Last updated: 5 November, 2012

Palestinians to push UN bid despite pressure

The Palestinians will push on with a bid to achieve non-member status at the United Nations despite pressure for them to back down, top negotiator Saeb Erakat said on Monday.

“No matter what pressure we are facing… we will not go back on our decision,” Erakat said in Amman after talks in the Jordanian capital between Palestinian president Mahmud Abbas and Arab League chief Nabil al-Arabi.

“We tell the countries that are trying to undermine our action that we are not seeking a confrontation with America or to isolate Israel, but to isolate Israeli occupation and settlements, and to affirm the principle of the two states,” he told reporters.

Abbas and Arabi discussed the Palestinian UN bid and agreed on a number of legal and diplomatic measures related to the move, Erakat said.

Arabi, meanwhile, said Arab League ministers would meet at their Cairo headquarters on November 12 to discuss the bid and would be joined the next day by representatives of the 27-member European Union for more talks.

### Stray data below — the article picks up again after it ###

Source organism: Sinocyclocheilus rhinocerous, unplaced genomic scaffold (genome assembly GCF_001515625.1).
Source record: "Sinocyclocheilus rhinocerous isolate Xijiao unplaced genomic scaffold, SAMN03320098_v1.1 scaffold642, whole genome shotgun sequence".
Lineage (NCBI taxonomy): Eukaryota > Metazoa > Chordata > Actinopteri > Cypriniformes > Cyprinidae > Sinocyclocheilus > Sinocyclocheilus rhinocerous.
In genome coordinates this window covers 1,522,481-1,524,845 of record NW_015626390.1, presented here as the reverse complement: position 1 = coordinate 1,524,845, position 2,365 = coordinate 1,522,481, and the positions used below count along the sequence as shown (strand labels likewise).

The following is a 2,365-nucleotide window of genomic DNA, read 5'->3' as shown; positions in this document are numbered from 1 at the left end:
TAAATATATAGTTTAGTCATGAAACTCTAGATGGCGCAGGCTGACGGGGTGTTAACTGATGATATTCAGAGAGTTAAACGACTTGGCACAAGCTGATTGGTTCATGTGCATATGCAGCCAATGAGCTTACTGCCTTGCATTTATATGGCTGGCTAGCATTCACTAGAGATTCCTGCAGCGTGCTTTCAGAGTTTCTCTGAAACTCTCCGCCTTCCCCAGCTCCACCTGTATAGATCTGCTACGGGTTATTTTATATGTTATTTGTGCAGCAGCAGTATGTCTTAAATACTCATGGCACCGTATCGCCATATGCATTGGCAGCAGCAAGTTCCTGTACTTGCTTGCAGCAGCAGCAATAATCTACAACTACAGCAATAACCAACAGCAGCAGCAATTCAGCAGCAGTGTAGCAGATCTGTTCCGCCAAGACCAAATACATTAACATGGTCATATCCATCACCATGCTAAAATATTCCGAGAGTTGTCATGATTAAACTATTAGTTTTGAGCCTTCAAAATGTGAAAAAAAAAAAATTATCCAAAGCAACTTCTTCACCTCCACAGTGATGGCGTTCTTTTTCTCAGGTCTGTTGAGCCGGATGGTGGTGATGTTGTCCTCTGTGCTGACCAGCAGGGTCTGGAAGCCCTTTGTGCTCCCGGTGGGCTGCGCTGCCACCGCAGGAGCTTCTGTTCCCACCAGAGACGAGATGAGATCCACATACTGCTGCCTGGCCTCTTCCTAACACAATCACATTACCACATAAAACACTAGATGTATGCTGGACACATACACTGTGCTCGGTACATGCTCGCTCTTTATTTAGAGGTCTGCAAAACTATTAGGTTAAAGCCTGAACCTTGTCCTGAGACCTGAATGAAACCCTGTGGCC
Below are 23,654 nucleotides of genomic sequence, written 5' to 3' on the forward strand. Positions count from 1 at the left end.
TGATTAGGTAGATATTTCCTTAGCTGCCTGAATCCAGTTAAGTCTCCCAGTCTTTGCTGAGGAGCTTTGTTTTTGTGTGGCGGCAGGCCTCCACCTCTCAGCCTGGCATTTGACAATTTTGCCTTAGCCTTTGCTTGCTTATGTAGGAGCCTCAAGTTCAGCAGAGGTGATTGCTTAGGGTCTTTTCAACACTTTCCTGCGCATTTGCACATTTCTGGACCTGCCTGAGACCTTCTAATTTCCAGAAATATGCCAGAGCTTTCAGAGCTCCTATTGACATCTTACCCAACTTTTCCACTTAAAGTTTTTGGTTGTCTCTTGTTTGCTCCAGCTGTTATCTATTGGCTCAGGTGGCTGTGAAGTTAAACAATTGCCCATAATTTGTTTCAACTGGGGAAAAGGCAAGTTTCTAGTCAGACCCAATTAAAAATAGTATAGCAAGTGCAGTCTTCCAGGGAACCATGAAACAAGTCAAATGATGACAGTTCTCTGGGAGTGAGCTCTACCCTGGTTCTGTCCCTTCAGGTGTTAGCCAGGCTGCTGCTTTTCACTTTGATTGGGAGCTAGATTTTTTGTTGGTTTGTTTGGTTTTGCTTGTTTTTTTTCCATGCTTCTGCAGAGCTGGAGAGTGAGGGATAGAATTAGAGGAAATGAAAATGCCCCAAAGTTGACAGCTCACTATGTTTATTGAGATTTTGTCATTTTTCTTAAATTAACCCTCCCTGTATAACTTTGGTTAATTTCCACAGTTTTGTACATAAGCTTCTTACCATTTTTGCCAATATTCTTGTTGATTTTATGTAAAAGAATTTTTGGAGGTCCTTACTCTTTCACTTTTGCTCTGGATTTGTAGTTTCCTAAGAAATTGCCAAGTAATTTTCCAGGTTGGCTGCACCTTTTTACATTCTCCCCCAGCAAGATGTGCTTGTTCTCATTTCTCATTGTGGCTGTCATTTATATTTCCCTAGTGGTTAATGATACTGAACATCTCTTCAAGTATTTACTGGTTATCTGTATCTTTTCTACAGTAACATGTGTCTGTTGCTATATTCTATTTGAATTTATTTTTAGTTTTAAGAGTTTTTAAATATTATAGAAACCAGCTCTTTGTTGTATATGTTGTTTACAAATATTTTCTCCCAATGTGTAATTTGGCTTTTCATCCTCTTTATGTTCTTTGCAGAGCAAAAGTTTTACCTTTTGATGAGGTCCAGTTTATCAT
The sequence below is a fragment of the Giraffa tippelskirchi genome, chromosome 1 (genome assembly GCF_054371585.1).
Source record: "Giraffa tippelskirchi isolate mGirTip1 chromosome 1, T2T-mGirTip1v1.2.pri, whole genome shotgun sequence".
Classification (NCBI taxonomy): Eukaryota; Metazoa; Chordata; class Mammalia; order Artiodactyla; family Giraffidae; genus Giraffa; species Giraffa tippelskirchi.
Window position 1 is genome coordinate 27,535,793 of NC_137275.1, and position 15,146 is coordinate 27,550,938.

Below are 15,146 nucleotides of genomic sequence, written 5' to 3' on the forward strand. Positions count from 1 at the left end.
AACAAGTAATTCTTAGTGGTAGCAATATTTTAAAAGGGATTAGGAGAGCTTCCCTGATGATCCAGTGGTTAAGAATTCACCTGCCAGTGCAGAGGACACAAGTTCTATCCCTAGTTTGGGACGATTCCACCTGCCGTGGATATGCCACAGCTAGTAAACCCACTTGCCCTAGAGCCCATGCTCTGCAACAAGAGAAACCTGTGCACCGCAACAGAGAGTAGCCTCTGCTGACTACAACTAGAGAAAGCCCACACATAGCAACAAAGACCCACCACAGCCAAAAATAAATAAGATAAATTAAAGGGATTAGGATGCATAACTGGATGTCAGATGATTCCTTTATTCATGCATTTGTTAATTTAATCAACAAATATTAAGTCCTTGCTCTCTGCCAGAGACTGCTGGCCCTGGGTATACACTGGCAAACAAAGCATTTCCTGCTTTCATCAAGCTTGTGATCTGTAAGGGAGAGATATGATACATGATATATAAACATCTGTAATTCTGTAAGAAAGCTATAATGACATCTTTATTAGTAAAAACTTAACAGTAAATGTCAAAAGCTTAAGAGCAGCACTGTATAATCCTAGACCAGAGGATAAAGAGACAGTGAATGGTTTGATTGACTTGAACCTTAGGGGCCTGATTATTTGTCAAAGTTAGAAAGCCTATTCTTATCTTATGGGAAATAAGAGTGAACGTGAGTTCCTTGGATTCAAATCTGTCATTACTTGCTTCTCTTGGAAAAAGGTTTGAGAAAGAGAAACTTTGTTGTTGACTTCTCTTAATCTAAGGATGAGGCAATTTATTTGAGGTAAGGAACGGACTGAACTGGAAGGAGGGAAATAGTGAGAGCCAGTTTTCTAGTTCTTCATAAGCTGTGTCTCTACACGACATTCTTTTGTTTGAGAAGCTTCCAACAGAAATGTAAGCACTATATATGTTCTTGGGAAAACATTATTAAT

“It is time for Palestine to obtain such recognition at the United Nations,” said Arabi.

The Palestinians have sought to upgrade their status at the UN from an observer entity to that of a non-member state, as they aim to push for their long-promised independent state, side by side Israel.

Abbas has said he will table the resolution later this month, on either November 15 or 29, officials say.

But Israeli Prime Minister Benjamin Netanyahu warned Sunday the Palestinian bid would not bring about peace but instability, and urged Abbas to resume direct peace talks that have been on hold for more than two years.

“I am taking this opportunity to call again on President Abbas to return immediately to negotiations without preconditions because we can only advance peace around the negotiating table and not through unilateral decisions at the United Nations which will only distance peace and bring instability,” he said.

In September 2011, Abbas made a high-profile bid for for full-member status, which stalled before it was put to a vote in the UN Security Council where the United States had pledged to use its veto power.